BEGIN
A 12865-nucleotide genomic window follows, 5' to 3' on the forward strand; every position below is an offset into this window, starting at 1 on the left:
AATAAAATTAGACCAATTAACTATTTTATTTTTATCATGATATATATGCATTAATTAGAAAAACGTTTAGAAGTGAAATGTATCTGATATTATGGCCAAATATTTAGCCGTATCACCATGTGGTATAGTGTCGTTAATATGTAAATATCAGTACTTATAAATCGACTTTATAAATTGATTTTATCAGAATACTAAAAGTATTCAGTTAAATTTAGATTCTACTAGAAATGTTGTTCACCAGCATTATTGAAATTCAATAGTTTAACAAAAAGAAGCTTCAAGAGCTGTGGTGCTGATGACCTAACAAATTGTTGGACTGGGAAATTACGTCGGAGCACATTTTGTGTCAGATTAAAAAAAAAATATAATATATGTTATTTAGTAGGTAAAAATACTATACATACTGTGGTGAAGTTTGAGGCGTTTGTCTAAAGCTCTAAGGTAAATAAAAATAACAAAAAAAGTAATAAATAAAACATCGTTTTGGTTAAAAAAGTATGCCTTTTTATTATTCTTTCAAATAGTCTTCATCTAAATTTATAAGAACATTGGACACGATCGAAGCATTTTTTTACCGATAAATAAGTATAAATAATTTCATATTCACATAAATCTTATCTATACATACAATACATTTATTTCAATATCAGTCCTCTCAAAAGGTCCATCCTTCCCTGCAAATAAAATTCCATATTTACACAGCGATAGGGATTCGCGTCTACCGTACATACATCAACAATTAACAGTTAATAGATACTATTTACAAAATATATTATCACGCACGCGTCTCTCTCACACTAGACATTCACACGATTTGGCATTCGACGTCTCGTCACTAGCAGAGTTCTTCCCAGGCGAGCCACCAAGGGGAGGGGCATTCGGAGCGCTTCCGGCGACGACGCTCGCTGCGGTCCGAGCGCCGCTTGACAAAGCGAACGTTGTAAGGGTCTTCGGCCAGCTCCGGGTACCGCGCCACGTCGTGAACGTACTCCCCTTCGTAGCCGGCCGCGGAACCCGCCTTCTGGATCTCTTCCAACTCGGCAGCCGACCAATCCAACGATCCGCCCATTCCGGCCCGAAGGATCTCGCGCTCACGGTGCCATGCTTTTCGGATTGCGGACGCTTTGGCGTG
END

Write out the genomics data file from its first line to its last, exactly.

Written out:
A 12865-nucleotide genomic window follows, 5' to 3' on the forward strand; every position below is an offset into this window, starting at 1 on the left:
AATAAAATTAGACCAATTAACTATTTTATTTTTATCATGATATATATGCATTAATTAGAAAAACGTTTAGAAGTGAAATGTATCTGATATTATGGCCAAATATTTAGCCGTATCACCATGTGGTATAGTGTCGTTAATATGTAAATATCAGTACTTATAAATCGACTTTATAAATTGATTTTATCAGAATACTAAAAGTATTCAGTTAAATTTAGATTCTACTAGAAATGTTGTTCACCAGCATTATTGAAATTCAATAGTTTAACAAAAAGAAGCTTCAAGAGCTGTGGTGCTGATGACCTAACAAATTGTTGGACTGGGAAATTACGTCGGAGCACATTTTGTGTCAGATTAAAAAAAAAATATAATATATGTTATTTAGTAGGTAAAAATACTATACATACTGTGGTGAAGTTTGAGGCGTTTGTCTAAAGCTCTAAGGTAAATAAAAATAACAAAAAAAGTAATAAATAAAACATCGTTTTGGTTAAAAAAGTATGCCTTTTTATTATTCTTTCAAATAGTCTTCATCTAAATTTATAAGAACATTGGACACGATCGAAGCATTTTTTTACCGATAAATAAGTATAAATAATTTCATATTCACATAAATCTTATCTATACATACAATACATTTATTTCAATATCAGTCCTCTCAAAAGGTCCATCCTTCCCTGCAAATAAAATTCCATATTTACACAGCGATAGGGATTCGCGTCTACCGTACATACATCAACAATTAACAGTTAATAGATACTATTTACAAAATATATTATCACGCACGCGTCTCTCTCACACTAGACATTCACACGATTTGGCATTCGACGTCTCGTCACTAGCAGAGTTCTTCCCAGGCGAGCCACCAAGGGGAGGGGCATTCGGAGCGCTTCCGGCGACGACGCTCGCTGCGGTCCGAGCGCCGCTTGACAAAGCGAACGTTGTAAGGGTCTTCGGCCAGCTCCGGGTACCGCGCCACGTCGTGAACGTACTCCCCTTCGTAGCCGGCCGCGGAACCCGCCTTCTGGATCTCTTCCAACTCGGCAGCCGACCAATCCAACGATCCGCCCATTCCGGCCCGAAGGATCTCGCGCTCACGGTGCCATGCTTTTCGGATTGCGGACGCTTTGGCGTG